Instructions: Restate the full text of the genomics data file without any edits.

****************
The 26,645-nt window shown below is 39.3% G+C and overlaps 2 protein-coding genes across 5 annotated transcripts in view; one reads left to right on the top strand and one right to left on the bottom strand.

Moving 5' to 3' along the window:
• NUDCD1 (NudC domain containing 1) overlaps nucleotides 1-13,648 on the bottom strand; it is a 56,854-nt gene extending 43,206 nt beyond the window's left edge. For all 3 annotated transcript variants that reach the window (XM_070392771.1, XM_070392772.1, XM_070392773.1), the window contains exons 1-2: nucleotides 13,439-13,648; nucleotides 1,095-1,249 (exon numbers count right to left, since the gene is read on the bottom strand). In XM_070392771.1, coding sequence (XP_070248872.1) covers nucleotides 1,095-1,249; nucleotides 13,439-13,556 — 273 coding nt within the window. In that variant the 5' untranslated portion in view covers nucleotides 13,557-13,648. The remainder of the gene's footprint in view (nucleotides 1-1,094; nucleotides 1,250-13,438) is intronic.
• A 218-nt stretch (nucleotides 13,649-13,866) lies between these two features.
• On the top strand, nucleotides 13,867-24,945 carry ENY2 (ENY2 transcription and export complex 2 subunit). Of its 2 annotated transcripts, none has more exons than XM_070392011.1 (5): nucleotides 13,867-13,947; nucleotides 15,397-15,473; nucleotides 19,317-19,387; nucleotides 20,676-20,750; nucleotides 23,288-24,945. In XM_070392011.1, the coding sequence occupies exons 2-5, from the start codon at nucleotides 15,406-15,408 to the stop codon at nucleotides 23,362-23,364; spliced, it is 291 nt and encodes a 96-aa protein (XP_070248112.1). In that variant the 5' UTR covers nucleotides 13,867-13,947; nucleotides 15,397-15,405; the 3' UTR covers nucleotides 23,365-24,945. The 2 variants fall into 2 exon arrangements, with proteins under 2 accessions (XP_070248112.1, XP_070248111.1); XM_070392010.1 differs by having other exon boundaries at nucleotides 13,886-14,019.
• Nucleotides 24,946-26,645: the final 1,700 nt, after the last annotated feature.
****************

The 26,645-nt window shown below is 39.3% G+C and overlaps 2 protein-coding genes across 5 annotated transcripts in view; one reads left to right on the top strand and one right to left on the bottom strand.

Moving 5' to 3' along the window:
• NUDCD1 (NudC domain containing 1) overlaps nucleotides 1-13,648 on the bottom strand; it is a 56,854-nt gene extending 43,206 nt beyond the window's left edge. For all 3 annotated transcript variants that reach the window (XM_070392771.1, XM_070392772.1, XM_070392773.1), the window contains exons 1-2: nucleotides 13,439-13,648; nucleotides 1,095-1,249 (exon numbers count right to left, since the gene is read on the bottom strand). In XM_070392771.1, coding sequence (XP_070248872.1) covers nucleotides 1,095-1,249; nucleotides 13,439-13,556 — 273 coding nt within the window. In that variant the 5' untranslated portion in view covers nucleotides 13,557-13,648. The remainder of the gene's footprint in view (nucleotides 1-1,094; nucleotides 1,250-13,438) is intronic.
• A 218-nt stretch (nucleotides 13,649-13,866) lies between these two features.
• On the top strand, nucleotides 13,867-24,945 carry ENY2 (ENY2 transcription and export complex 2 subunit). Of its 2 annotated transcripts, none has more exons than XM_070392011.1 (5): nucleotides 13,867-13,947; nucleotides 15,397-15,473; nucleotides 19,317-19,387; nucleotides 20,676-20,750; nucleotides 23,288-24,945. In XM_070392011.1, the coding sequence occupies exons 2-5, from the start codon at nucleotides 15,406-15,408 to the stop codon at nucleotides 23,362-23,364; spliced, it is 291 nt and encodes a 96-aa protein (XP_070248112.1). In that variant the 5' UTR covers nucleotides 13,867-13,947; nucleotides 15,397-15,405; the 3' UTR covers nucleotides 23,365-24,945. The 2 variants fall into 2 exon arrangements, with proteins under 2 accessions (XP_070248112.1, XP_070248111.1); XM_070392010.1 differs by having other exon boundaries at nucleotides 13,886-14,019.
• Nucleotides 24,946-26,645: the final 1,700 nt, after the last annotated feature.